Building Curriculum Week 5
The curriculum has always been something difficult to get right. These outcomes and indicators build our future generation’s knowledge and beliefs. However, the curriculum can feel exclusive for some people in regards to their race, culture, gender, sex, disability, and much more. Therefore the question of ‘How do we get it right?’ rises. Well, the curriculum will never please every single student and parent, however, it would help if we have diverse opinions and views going into building the curriculum.
This does not mean listening to the majority of the public and politics making the decisions for what gets taught in classrooms, something Levin toches bases on, in his article “Curriculum Policy and the Politics of What Should be Learned in Schools”. The article focuses on the idea that curriculums policies, are made by a ‘higher power’ and that’s the government. Even though “political processes are driven by interests, and particularly by the most vocal interests” (Levin), they still fail to meet the planned results. This is due to the people deciding what the curriculum will include, are not in classrooms teaching it, and seeing how students feel about it. In addition, politics also have a bias from whose views and beliefs are included, making the curriculum even more exclusive. This then created a barrier between the curriculum and the educators themselves teaching it, making the curriculum poorly understood.
Being said, we need teachers to have more say in regards to the curriculum, considering they see how it all plays out in their classrooms. This is where “The Saskatchewan Way: Professionally Led Curriculum Development” becomes beneficial. Since the 1940s teachers in Saskatchewan have led the way in education, and are supported by the government. ‘The Saskatchewan Way’ also allows for multiple perspectives, from not just teachers by also parents, community, and more importantly students. The change happening each time to the curriculum is to further improve learning for students and have a more inclusive education. This type of curriculum development will give teachers the ability to improve the curriculum and education in regards to the response to the students learning, with help from ‘higher power’.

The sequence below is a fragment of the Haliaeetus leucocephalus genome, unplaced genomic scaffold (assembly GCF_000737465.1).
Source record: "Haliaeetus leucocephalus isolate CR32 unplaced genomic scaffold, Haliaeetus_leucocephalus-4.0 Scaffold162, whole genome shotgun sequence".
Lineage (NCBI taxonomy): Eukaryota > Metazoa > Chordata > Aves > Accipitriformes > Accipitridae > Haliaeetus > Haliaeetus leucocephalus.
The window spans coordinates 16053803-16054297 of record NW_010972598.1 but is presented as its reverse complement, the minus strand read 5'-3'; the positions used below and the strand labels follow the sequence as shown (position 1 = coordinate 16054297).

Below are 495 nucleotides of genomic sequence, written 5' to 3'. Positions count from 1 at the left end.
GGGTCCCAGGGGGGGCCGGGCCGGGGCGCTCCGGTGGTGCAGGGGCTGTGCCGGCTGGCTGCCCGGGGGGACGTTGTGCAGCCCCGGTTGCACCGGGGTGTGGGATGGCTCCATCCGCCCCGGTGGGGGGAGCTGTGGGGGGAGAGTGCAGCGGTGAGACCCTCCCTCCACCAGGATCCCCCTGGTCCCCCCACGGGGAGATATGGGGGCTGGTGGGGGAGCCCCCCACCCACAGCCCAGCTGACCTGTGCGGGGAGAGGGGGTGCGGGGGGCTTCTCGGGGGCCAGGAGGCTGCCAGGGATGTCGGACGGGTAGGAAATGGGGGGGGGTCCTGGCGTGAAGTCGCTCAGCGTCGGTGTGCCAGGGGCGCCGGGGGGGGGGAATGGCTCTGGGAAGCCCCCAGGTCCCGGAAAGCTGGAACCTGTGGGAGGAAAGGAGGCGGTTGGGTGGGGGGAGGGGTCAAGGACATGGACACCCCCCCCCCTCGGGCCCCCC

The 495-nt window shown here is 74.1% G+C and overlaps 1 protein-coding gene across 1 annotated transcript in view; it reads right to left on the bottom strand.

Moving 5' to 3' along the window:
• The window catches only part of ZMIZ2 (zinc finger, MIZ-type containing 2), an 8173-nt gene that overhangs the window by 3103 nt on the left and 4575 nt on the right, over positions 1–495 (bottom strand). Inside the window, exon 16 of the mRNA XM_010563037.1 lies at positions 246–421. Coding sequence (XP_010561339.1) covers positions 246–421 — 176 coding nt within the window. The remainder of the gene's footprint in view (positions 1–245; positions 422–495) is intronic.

In conclusion, the curriculum is not easy to get right and to please everyone. However, giving teachers the tools to make a difference in regards to the curriculum will help improve education, compared to letting politics decide what and how things are taught in classrooms.
I really enjoyed reading your blog and found the connection you have made very interesting. I found many of the same points shocking, including the historical aspects of the curriculum reform as well as the notion of Saskatchewan having a more connected approach involving teachers and other perspectives. Politics will always have a level of influence when it comes to levels of bureaucracy but the tools should be given to the teachers and the instructions of proper use
I really enjoyed this post! I found it summarized the reading well, while also making connections. I agree with you that teachers need more of a say in curriculum building and that we need to step away from the politics when we can, as it is not an inclusive indicator of what should be present in our curriculums. For Saskatchewan we have such diversity in our schools, and if our curriculums are not teacher built, many of our students will be left out in the planning process.
You make alot of very strong arguments in this blog. Curriculum is a very hard thing “to get right” and please everyone and I totally agree that giving the lead to the teachers is definitely the good way to go.